One clear reason for this is the effect of education. Last year the number of school leavers going on to third-level was over 60%. This number is constantly growing. The time spent in schools is increasing, while the value of the degrees is decreasing. In the past it was feasible, acceptable, normal to drop out of school at 15 and go to start an apprenticeship or work on the family farm. But now, even family farms require a degree in agricultural science at least!
It is different, of course, for people from disadvantaged backgrounds. To a far greater extent, they have to carve a path out without the benefits of academic support. But for the rest, going to college is widely seen as the minimum option.
FORCED INTO MARRIAGE
Here’s the rub. Education can be seen by older generations as a luxury, when in reality, in terms of employment opportunities, it is often a necessity. Settling down, supporting yourself, being an adult is incredibly difficult when you can’t actually get a job, unless you’ve spent a minimum of four years in college (on top of your six years of secondary education). This pressure is only exacerbated by the current state of the housing market. Most people of my age in Ireland feel that they are as likely to own a house in the future as they are to gain widespread fame as a door-to-door denim dealer.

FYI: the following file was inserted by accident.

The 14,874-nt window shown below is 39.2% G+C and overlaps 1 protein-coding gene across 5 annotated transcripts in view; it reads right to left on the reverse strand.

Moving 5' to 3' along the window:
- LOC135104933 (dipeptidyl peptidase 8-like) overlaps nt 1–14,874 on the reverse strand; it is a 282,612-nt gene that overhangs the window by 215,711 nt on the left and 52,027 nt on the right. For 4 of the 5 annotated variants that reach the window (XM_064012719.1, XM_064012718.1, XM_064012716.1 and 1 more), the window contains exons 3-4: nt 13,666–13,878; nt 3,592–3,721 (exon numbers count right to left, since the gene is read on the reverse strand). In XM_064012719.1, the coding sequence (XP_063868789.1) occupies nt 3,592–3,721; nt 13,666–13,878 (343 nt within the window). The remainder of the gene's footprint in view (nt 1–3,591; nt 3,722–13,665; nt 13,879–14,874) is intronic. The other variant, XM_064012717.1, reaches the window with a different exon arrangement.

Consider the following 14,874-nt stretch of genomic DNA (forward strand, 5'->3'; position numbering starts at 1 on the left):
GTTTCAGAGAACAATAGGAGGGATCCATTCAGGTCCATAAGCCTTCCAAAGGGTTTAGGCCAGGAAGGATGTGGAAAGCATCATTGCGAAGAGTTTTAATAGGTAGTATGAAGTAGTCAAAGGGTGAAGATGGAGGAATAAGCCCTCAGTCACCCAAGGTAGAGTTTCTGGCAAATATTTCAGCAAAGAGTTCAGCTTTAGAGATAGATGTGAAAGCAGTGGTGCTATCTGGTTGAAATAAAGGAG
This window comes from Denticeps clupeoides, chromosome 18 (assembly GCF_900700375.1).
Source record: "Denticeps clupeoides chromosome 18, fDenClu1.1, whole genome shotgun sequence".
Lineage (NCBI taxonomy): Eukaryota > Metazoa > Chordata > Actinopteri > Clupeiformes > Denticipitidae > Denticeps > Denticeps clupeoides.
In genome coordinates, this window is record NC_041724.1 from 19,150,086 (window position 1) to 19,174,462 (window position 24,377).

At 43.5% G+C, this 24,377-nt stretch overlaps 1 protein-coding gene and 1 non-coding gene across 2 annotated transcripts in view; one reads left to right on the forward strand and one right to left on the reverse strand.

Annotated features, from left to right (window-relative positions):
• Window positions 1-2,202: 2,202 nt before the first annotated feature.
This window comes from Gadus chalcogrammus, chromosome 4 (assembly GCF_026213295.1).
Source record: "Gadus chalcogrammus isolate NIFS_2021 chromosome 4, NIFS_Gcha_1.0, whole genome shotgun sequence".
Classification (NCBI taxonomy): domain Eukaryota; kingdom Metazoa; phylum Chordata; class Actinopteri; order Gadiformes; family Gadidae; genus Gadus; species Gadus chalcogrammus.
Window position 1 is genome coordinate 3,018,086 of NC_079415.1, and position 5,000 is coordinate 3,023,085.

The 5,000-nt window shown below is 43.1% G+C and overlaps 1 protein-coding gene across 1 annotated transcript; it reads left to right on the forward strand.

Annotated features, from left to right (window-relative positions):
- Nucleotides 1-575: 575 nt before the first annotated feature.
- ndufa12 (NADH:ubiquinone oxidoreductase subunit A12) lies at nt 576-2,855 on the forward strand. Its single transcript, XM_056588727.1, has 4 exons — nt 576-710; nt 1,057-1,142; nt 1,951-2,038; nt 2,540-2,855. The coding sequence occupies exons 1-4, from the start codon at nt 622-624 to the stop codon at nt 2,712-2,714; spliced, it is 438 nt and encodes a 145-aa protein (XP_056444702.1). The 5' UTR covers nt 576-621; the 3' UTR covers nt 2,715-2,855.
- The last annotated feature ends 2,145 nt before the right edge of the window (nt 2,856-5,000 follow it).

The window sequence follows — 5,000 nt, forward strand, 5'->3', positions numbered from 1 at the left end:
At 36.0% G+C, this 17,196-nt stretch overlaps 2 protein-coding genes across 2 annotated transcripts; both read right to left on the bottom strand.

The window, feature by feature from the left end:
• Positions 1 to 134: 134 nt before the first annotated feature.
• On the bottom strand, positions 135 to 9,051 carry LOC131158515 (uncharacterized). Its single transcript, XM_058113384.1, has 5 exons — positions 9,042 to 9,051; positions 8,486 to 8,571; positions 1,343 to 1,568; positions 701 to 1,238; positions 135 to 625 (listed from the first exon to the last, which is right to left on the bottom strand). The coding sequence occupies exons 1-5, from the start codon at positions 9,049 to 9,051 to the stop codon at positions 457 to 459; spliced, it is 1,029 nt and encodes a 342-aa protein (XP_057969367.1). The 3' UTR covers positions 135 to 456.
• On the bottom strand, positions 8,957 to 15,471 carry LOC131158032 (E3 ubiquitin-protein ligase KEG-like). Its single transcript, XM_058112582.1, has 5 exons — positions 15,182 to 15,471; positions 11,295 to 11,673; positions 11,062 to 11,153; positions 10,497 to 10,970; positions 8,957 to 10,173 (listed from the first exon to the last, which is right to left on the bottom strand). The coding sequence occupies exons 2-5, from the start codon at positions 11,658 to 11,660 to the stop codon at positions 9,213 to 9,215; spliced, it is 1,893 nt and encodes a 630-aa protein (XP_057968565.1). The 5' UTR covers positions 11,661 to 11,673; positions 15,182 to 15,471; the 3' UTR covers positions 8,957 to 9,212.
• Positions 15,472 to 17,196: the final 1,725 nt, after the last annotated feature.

Another aspect of education that has been a factor in staving off adulthood is sex education. Stay with me! In general, in Ireland at least, the lines of conversation about safe sex are more open than ever before. Teenagers now are more knowledgeable about contraception than any prior generation. The number of teen pregnancies fell by 64% between 2001 and 2016 (though the morning after pill probably played a part in this too). While it does happen, fewer teenagers are being pushed into growing up before their time as a result of a crisis pregnancy. Finally, the majority of us have the chance to grow and change at our own pace.
A more indirect way that the widespread availability of contraception is extending adolescence is through the benefits of family planning. There seems to be a direct correlation between the size of the family and the rate of maturing. In larger families, when parents have less time to look after each individual child, the children mature quicker. Whereas in smaller families, parents are more prone to over-parenting. They protect their child’s innocence, they defer their responsibility, they delay the growing-up process.
There has also been a cultural opinion-shift. Increasingly, it is seen as preferable for both men and women to spend more quality time with a child, to look out for them. Parents, now more than ever, are prioritising time spent with their children through all stages of development – even into adulthood.